Tax advantages:
There are certain types of bonds which enables to get tax advantages. For instance, a municipal bond is tax free bond. Investors mostly opt for government bonds to get tax advantages.

Disadvantages Of Bond Market
Lower returns in case of inflation:
Returns received from returns are fixed and predictable. However, loses could be incurred when the inflation rate rises than the percentage of return . For instance, if the coupon rate is 8% and the inflation rate rises above 8% then there rises a problem.

Default/credit risk:
Credit risks persists when the issuer makes defaults in payments of interest or the principal amount. The only advantage lies in case of government bonds. The default risk could be avoided if invested in government bonds.

Risk of reinvestment:
There are certain debt securities which provides the option to choose between periodic payment of interest and re-investing . Risk arises before the investors when they pull out the interest and face problems in investing in same coupon or higher than that.

Call Risk:
This type of risk persists in case of callable bonds. The issuer has the option to call bonds at lower interest and re issue debts at lower interest rates. This leads the investors to reinvest in lower interest rates.

Risk of liquidity:
Stock market is different from bonds in terms of liquidity. Bonds are not as flexible as equities. The dominance created in the secondary market created by the institutional investors creates difficult for small investors to sell bonds. This results in holding of bonds by investors till they reach the maturity date.

There are three limitations:
  • The price of bonds increases if the market rates goes down. This creates difficulty in selling of bonds at higher price
  • In case the rates rise then the investors face difficulty in switching to higher rates bond
  • The decrease in credit quality increase the credit risk

Difference between bonds and stocks
Since, 1926 the big companies have provided investors annual return of 10% on average. Whilst the government bonds have provided annual return between 5 to 6% on average. The main difference between stocks and bonds is the risk appetite. Generally, the younger generation have the tendency to take more risk than the older generation.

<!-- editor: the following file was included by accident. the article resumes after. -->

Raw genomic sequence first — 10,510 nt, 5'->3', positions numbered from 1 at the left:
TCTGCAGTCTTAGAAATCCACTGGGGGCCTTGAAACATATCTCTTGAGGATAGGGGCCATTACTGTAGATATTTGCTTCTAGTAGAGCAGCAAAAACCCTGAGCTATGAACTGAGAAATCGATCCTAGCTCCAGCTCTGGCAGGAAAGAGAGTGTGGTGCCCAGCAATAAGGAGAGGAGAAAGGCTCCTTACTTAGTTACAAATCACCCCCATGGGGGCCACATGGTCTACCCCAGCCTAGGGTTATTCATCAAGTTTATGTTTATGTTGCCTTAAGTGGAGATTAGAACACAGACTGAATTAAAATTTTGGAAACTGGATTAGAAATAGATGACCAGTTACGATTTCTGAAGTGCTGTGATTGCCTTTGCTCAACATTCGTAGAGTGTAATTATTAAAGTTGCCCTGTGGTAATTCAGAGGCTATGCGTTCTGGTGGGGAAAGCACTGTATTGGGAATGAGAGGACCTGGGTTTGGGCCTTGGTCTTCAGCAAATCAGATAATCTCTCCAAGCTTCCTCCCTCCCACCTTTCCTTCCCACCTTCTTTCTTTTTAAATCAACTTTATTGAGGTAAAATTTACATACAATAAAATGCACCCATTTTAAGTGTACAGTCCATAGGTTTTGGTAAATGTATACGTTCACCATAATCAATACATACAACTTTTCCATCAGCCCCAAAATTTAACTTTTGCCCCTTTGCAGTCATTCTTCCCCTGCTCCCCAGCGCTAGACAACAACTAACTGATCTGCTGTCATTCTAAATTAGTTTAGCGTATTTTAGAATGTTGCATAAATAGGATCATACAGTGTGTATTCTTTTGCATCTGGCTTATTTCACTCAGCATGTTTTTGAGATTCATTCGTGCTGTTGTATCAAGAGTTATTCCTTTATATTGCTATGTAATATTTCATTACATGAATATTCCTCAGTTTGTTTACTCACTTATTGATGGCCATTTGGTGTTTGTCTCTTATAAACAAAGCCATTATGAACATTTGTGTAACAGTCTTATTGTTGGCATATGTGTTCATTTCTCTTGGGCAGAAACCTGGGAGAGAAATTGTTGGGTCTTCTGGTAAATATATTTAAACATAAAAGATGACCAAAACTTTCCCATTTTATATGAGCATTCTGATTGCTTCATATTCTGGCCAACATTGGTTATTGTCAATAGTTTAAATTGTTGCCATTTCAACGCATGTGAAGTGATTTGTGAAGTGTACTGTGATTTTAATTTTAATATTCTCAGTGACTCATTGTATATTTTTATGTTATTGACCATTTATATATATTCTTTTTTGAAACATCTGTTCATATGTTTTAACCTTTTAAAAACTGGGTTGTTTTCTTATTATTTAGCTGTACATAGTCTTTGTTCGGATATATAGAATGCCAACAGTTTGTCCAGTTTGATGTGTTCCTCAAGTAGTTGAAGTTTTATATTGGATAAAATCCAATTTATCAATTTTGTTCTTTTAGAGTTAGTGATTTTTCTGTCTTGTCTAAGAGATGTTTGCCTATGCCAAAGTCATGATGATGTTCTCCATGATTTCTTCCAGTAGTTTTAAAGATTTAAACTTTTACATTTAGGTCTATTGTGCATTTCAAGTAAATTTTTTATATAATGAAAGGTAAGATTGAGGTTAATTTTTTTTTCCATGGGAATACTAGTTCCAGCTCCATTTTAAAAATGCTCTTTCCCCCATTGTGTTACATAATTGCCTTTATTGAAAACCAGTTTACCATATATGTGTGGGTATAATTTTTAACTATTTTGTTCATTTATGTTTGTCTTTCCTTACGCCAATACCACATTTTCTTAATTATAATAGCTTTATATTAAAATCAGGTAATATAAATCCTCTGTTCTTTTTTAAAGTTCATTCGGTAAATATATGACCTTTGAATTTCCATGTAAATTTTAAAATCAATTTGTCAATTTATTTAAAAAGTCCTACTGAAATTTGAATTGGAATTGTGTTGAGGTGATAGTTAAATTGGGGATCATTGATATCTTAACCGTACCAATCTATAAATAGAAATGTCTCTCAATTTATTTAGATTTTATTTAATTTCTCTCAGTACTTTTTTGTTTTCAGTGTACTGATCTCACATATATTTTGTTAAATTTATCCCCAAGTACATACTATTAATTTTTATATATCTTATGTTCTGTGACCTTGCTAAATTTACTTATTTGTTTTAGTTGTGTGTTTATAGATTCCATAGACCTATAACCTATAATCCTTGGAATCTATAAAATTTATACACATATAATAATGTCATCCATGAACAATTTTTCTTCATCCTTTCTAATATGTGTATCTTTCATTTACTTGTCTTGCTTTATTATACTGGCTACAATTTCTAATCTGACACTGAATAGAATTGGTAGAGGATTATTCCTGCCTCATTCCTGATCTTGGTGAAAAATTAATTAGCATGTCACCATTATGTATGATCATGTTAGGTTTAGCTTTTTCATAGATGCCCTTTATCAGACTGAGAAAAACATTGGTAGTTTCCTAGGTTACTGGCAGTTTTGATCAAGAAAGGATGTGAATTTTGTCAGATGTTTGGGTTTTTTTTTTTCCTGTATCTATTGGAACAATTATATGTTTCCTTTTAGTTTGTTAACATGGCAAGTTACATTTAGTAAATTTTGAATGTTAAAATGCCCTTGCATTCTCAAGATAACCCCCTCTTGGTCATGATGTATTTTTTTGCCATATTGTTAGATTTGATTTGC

Apart from that both the different from each other because of their nature. Bonds are more income oriented whereas equities are more growth oriented. Investors who seek to make earnings on a regular basis and require cash for their case might invest in bonds. On the other hand, investors who have could be comfortable with irregular payments get inclined towards equity investment.

Debt instruments like bonds have certain period of maturity which lies between 7 days to 30 years. Investors who are interested in investing for short period of time might invest in bonds whereas equity investment provide long term benefit mostly. However, day to day trading is also done in equities. In short term equity investment, the risk is much higher due to fluctuations in prices.

The most important difference between bond and equity is the risk appetite. Debts instruments are more stable than that of equity. Bonds carry risk only in default of paying interest or principal amount. On the other hand, equity does not assure any return in the principal invested.

Unlike bonds there is no pre-agreed rate of interest between the issuer and investor. If a company is sound and healthy then it provides profit. In case the company fails to maintain its sustainability then there is loss. The risk of investment in case of equity is much higher than that of bonds.